It seems to me that you are writing a program that logs weather related data and then sends a data packet to some other device.
I am actually doing something almost identical in that I have a ESP32-C3 connected to a BME680 that I sample every so often and then send via WiFi to a central server.
The pseudo code for my device looks like:

struct data_packet sample; // Create a variable to hold the sample data
Read_BME680_data( &sample); // Fill the variable elements with the required values
Write_To_WiFI_Server( &sample); // Send of the data
sleep(30000); // Wait for 5 minutes and then carry on

In this case you only create 1 instance of the struct (that is 68 bytes in your case) and it is recreated each time through the loop. (My pseudo code create a new variable each time on the stack. You can also place the variable definition outside the loop and simply reuse the memory location.)
Total RAM used by this part of the code for the variables is 68 bytes.
If by 'the struct moves around" you mean that it is referenced elsewhere (in the above I pass the address of the struct to the code that fills in the values and also the code that sends the packet via WiFi - the data itself does not ‘move’ and always stays in the same location in RAM) then I hope you can see that this is not the case.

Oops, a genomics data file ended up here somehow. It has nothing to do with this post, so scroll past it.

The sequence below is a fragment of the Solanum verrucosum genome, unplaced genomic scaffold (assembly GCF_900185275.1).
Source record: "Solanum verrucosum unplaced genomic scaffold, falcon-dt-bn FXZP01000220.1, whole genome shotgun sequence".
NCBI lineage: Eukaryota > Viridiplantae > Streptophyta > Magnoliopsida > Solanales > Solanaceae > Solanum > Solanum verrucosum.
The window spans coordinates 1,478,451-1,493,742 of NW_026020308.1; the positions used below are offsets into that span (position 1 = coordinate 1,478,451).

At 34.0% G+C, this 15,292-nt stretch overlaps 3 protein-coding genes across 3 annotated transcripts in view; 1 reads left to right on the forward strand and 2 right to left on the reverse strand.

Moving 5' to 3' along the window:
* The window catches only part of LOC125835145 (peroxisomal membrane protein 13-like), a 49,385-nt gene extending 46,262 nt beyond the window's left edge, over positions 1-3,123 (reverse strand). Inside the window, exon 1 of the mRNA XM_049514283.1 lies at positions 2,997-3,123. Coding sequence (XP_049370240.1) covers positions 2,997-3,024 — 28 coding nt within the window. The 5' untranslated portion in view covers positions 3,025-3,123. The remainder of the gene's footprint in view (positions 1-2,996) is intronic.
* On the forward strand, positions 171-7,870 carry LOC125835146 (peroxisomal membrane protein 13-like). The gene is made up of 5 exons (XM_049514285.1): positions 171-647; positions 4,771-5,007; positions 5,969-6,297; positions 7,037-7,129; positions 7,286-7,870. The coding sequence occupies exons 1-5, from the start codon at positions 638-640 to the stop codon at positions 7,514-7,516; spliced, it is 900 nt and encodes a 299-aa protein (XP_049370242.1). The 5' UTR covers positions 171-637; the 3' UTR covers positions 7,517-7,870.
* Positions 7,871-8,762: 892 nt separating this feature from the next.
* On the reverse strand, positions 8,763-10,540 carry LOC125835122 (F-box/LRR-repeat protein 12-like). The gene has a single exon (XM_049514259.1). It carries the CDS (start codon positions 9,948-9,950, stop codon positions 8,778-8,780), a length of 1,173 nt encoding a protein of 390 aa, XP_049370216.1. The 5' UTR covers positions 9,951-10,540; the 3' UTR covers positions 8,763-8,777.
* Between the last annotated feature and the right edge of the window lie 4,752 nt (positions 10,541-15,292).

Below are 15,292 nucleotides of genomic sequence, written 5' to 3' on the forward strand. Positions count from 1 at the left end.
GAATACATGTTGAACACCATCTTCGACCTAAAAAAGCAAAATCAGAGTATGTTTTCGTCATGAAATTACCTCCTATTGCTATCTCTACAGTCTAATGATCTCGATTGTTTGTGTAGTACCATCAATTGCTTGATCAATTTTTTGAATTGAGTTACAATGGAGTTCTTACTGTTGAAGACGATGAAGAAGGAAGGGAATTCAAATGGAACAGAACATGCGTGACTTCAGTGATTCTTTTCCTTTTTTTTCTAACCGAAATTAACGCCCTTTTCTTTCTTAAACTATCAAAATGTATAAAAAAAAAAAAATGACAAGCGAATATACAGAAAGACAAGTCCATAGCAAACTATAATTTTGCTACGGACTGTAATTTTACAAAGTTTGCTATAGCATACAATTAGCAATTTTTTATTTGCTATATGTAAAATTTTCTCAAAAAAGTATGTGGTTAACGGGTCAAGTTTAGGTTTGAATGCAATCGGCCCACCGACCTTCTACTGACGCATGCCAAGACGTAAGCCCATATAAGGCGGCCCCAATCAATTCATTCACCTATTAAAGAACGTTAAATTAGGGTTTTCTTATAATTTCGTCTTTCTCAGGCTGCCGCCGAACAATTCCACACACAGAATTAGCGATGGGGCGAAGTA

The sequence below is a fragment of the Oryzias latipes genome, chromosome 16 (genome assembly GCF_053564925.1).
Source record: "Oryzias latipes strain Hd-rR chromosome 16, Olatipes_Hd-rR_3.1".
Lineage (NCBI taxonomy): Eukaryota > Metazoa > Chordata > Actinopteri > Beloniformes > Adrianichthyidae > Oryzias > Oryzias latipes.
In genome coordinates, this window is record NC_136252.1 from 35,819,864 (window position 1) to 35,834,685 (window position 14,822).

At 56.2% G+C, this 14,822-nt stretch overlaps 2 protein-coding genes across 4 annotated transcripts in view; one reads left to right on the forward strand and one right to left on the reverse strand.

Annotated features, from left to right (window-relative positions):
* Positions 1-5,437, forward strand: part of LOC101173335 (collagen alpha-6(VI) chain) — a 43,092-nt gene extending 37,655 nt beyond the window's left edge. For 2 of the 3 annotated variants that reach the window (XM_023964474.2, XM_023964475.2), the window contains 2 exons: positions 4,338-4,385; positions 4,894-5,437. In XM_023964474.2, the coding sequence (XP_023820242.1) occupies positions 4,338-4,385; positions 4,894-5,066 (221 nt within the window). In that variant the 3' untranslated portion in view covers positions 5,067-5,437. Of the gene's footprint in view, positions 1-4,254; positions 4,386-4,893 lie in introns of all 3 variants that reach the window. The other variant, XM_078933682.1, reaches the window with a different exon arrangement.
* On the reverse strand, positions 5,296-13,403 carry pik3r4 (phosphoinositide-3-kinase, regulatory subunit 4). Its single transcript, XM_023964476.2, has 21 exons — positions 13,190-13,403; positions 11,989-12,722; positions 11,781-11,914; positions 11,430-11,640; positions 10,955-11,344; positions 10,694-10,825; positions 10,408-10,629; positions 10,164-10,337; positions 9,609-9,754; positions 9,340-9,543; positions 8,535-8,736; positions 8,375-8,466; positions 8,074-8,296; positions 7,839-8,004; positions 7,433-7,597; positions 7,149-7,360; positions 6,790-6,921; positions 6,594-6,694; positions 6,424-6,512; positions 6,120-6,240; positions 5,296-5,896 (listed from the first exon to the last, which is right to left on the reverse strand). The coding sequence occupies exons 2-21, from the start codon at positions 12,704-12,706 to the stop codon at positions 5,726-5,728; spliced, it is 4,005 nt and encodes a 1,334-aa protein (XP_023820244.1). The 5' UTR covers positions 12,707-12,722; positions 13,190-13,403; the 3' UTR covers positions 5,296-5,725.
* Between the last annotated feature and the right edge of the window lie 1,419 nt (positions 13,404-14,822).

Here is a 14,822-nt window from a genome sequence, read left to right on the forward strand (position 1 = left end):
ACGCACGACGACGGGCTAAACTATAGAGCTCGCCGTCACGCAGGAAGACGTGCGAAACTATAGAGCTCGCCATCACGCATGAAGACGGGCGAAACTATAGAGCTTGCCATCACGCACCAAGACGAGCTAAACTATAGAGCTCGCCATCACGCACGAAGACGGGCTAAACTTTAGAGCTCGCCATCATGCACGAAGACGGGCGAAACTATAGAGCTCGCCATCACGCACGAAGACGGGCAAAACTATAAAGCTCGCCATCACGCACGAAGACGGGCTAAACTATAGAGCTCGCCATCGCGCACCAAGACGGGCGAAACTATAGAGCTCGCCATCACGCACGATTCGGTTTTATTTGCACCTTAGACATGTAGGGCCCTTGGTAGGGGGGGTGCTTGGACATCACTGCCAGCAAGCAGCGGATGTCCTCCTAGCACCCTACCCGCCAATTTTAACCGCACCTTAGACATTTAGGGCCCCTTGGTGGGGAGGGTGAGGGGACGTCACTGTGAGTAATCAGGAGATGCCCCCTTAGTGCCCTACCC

My reference to 68K makes the clear assumption that you are creating an array that has 1000 elements but as you have not shared any code (even a snipped of the way you use the struct) I have no way of knowing if this really is the case - it is something I made up by way of example.
I take it your reference to the ‘pipe’ means the actual way you are "broadcast"ing (to use your term) your data. If this really is a pipe (and that is a very specific mechanism for data transfer between processes in the same computer) then as long as you are reading the data from the pipe in another process, then you will normally not have an issue. Of course if you stop reading the pipe then it will fill up, not because of the size of the data you are pushing through it, but because you are writing to it but not reading from it at the other end.